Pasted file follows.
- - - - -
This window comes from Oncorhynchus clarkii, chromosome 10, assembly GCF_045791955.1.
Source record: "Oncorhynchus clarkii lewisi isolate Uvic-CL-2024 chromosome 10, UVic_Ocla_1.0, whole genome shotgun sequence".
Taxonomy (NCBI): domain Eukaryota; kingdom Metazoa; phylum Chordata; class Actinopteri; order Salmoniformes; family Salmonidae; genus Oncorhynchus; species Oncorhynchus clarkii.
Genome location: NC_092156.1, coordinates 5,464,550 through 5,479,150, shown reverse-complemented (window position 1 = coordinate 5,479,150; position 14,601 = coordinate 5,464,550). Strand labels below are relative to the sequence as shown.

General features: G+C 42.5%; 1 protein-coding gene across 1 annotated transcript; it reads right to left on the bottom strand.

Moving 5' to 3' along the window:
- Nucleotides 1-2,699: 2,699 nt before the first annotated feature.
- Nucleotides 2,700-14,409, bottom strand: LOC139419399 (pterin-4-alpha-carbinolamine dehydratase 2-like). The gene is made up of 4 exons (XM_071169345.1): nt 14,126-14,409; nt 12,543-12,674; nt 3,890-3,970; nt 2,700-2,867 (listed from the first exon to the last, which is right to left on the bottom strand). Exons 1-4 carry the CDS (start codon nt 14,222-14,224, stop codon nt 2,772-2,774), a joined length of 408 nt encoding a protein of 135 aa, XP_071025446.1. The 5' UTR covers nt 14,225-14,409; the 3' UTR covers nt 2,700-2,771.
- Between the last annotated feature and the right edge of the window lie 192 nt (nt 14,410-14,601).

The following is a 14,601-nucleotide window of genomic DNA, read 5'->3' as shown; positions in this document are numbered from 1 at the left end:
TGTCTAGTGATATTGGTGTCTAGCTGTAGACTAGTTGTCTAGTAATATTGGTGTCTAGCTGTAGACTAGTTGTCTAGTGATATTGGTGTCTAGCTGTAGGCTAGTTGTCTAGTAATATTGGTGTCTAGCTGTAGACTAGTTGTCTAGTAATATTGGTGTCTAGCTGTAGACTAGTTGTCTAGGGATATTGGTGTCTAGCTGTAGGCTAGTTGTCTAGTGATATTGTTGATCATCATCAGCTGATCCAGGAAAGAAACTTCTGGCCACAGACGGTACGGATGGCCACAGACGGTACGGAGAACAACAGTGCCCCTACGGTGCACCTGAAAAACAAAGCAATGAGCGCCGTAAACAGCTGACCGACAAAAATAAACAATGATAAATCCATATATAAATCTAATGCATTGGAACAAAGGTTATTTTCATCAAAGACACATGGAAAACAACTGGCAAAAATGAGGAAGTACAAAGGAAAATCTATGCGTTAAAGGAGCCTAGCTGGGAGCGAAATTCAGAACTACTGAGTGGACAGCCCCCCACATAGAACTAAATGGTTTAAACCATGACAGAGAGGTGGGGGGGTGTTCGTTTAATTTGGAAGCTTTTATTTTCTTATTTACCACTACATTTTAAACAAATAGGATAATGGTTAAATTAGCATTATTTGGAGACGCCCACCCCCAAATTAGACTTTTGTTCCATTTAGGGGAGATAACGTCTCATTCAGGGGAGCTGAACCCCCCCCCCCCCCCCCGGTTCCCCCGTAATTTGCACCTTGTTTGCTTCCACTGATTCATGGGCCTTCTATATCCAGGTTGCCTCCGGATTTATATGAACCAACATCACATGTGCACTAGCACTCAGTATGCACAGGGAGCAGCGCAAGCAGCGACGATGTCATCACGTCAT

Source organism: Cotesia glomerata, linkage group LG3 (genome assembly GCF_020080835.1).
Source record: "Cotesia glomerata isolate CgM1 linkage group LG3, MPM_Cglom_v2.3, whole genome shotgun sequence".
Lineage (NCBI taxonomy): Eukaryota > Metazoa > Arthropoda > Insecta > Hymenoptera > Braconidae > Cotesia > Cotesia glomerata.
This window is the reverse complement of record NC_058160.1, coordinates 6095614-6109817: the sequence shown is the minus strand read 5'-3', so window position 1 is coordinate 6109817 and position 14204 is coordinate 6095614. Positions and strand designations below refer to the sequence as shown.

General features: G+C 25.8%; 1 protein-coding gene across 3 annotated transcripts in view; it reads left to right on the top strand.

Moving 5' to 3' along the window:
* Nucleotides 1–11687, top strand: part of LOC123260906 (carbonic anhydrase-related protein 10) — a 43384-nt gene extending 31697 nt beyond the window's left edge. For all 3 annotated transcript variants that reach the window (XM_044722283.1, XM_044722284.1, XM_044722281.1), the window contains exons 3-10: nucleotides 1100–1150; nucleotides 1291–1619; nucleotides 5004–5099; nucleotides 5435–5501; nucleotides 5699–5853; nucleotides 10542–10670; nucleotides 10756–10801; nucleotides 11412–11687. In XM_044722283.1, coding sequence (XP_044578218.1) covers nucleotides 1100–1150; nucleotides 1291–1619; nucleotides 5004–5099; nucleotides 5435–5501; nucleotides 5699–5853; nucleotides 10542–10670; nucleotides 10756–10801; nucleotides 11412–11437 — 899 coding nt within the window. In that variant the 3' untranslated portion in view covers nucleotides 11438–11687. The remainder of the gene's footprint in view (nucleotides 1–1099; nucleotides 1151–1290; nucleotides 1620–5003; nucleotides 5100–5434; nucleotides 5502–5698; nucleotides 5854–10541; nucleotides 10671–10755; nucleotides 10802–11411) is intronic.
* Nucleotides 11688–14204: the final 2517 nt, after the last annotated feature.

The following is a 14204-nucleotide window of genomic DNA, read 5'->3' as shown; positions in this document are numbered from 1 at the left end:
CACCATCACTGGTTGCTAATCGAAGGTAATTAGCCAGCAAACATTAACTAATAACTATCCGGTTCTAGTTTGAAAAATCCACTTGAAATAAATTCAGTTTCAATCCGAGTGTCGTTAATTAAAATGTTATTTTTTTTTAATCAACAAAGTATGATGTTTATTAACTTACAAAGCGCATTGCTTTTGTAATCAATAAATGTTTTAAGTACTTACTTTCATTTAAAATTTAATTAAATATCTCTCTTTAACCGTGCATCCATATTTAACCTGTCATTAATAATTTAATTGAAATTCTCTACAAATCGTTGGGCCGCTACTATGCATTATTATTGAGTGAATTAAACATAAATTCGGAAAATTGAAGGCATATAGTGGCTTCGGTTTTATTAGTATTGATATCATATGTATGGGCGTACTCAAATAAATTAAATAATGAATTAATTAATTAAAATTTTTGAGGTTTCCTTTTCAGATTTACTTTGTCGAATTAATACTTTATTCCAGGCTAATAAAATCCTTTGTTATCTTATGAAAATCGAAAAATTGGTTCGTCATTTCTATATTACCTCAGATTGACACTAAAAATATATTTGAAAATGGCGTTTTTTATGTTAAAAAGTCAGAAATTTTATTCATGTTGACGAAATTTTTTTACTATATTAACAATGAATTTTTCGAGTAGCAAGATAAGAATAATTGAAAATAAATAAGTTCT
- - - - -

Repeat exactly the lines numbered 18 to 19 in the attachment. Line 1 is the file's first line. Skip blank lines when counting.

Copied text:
* Nucleotides 1–11687, top strand: part of LOC123260906 (carbonic anhydrase-related protein 10) — a 43384-nt gene extending 31697 nt beyond the window's left edge. For all 3 annotated transcript variants that reach the window (XM_044722283.1, XM_044722284.1, XM_044722281.1), the window contains exons 3-10: nucleotides 1100–1150; nucleotides 1291–1619; nucleotides 5004–5099; nucleotides 5435–5501; nucleotides 5699–5853; nucleotides 10542–10670; nucleotides 10756–10801; nucleotides 11412–11687. In XM_044722283.1, coding sequence (XP_044578218.1) covers nucleotides 1100–1150; nucleotides 1291–1619; nucleotides 5004–5099; nucleotides 5435–5501; nucleotides 5699–5853; nucleotides 10542–10670; nucleotides 10756–10801; nucleotides 11412–11437 — 899 coding nt within the window. In that variant the 3' untranslated portion in view covers nucleotides 11438–11687. The remainder of the gene's footprint in view (nucleotides 1–1099; nucleotides 1151–1290; nucleotides 1620–5003; nucleotides 5100–5434; nucleotides 5502–5698; nucleotides 5854–10541; nucleotides 10671–10755; nucleotides 10802–11411) is intronic.
* Nucleotides 11688–14204: the final 2517 nt, after the last annotated feature.